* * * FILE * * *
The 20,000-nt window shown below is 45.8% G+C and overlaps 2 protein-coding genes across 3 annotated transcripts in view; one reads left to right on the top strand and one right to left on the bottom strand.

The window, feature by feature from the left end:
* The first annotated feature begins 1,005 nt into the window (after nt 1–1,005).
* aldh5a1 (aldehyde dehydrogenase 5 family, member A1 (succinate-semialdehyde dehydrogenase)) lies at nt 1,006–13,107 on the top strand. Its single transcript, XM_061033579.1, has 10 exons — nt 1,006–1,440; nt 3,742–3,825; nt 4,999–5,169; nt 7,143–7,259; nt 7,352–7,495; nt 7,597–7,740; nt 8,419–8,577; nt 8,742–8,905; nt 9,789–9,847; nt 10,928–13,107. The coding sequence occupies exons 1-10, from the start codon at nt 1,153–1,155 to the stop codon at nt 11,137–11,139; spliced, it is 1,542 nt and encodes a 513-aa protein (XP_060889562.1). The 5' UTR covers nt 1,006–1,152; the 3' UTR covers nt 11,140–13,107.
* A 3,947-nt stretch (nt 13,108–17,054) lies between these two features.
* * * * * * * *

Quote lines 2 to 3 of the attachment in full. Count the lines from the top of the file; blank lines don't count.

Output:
The window, feature by feature from the left end:
* The first annotated feature begins 1,005 nt into the window (after nt 1–1,005).